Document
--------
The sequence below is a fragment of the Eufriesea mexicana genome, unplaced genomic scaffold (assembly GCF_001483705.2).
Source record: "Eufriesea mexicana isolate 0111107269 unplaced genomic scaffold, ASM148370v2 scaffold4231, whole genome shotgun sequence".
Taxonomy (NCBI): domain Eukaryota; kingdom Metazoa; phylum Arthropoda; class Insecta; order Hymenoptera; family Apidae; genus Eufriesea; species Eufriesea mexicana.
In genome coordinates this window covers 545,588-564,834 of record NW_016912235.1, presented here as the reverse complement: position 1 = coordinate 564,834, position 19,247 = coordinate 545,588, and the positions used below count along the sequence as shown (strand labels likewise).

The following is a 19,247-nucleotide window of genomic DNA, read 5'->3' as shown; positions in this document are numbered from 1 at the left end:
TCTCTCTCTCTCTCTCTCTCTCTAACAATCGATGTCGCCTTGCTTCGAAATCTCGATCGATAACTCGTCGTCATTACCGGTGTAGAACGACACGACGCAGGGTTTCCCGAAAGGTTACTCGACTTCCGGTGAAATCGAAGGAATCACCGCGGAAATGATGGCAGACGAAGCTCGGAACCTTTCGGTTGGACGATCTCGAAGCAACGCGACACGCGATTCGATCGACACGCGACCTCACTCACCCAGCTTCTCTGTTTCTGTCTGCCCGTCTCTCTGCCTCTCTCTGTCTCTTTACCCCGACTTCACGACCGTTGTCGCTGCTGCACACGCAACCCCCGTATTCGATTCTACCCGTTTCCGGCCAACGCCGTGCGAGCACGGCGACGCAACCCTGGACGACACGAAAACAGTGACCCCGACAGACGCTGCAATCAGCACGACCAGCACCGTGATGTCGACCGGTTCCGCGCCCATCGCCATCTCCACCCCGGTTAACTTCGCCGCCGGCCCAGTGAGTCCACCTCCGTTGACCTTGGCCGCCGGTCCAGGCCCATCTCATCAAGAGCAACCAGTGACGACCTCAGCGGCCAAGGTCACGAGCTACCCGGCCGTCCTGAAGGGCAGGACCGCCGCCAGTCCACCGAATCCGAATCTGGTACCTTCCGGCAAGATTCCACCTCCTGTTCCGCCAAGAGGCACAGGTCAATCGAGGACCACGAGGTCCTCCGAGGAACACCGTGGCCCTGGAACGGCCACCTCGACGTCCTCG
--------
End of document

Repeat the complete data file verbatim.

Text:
The sequence below is a fragment of the Eufriesea mexicana genome, unplaced genomic scaffold (assembly GCF_001483705.2).
Source record: "Eufriesea mexicana isolate 0111107269 unplaced genomic scaffold, ASM148370v2 scaffold4231, whole genome shotgun sequence".
Taxonomy (NCBI): domain Eukaryota; kingdom Metazoa; phylum Arthropoda; class Insecta; order Hymenoptera; family Apidae; genus Eufriesea; species Eufriesea mexicana.
In genome coordinates this window covers 545,588-564,834 of record NW_016912235.1, presented here as the reverse complement: position 1 = coordinate 564,834, position 19,247 = coordinate 545,588, and the positions used below count along the sequence as shown (strand labels likewise).

The following is a 19,247-nucleotide window of genomic DNA, read 5'->3' as shown; positions in this document are numbered from 1 at the left end:
TCTCTCTCTCTCTCTCTCTCTCTAACAATCGATGTCGCCTTGCTTCGAAATCTCGATCGATAACTCGTCGTCATTACCGGTGTAGAACGACACGACGCAGGGTTTCCCGAAAGGTTACTCGACTTCCGGTGAAATCGAAGGAATCACCGCGGAAATGATGGCAGACGAAGCTCGGAACCTTTCGGTTGGACGATCTCGAAGCAACGCGACACGCGATTCGATCGACACGCGACCTCACTCACCCAGCTTCTCTGTTTCTGTCTGCCCGTCTCTCTGCCTCTCTCTGTCTCTTTACCCCGACTTCACGACCGTTGTCGCTGCTGCACACGCAACCCCCGTATTCGATTCTACCCGTTTCCGGCCAACGCCGTGCGAGCACGGCGACGCAACCCTGGACGACACGAAAACAGTGACCCCGACAGACGCTGCAATCAGCACGACCAGCACCGTGATGTCGACCGGTTCCGCGCCCATCGCCATCTCCACCCCGGTTAACTTCGCCGCCGGCCCAGTGAGTCCACCTCCGTTGACCTTGGCCGCCGGTCCAGGCCCATCTCATCAAGAGCAACCAGTGACGACCTCAGCGGCCAAGGTCACGAGCTACCCGGCCGTCCTGAAGGGCAGGACCGCCGCCAGTCCACCGAATCCGAATCTGGTACCTTCCGGCAAGATTCCACCTCCTGTTCCGCCAAGAGGCACAGGTCAATCGAGGACCACGAGGTCCTCCGAGGAACACCGTGGCCCTGGAACGGCCACCTCGACGTCCTCG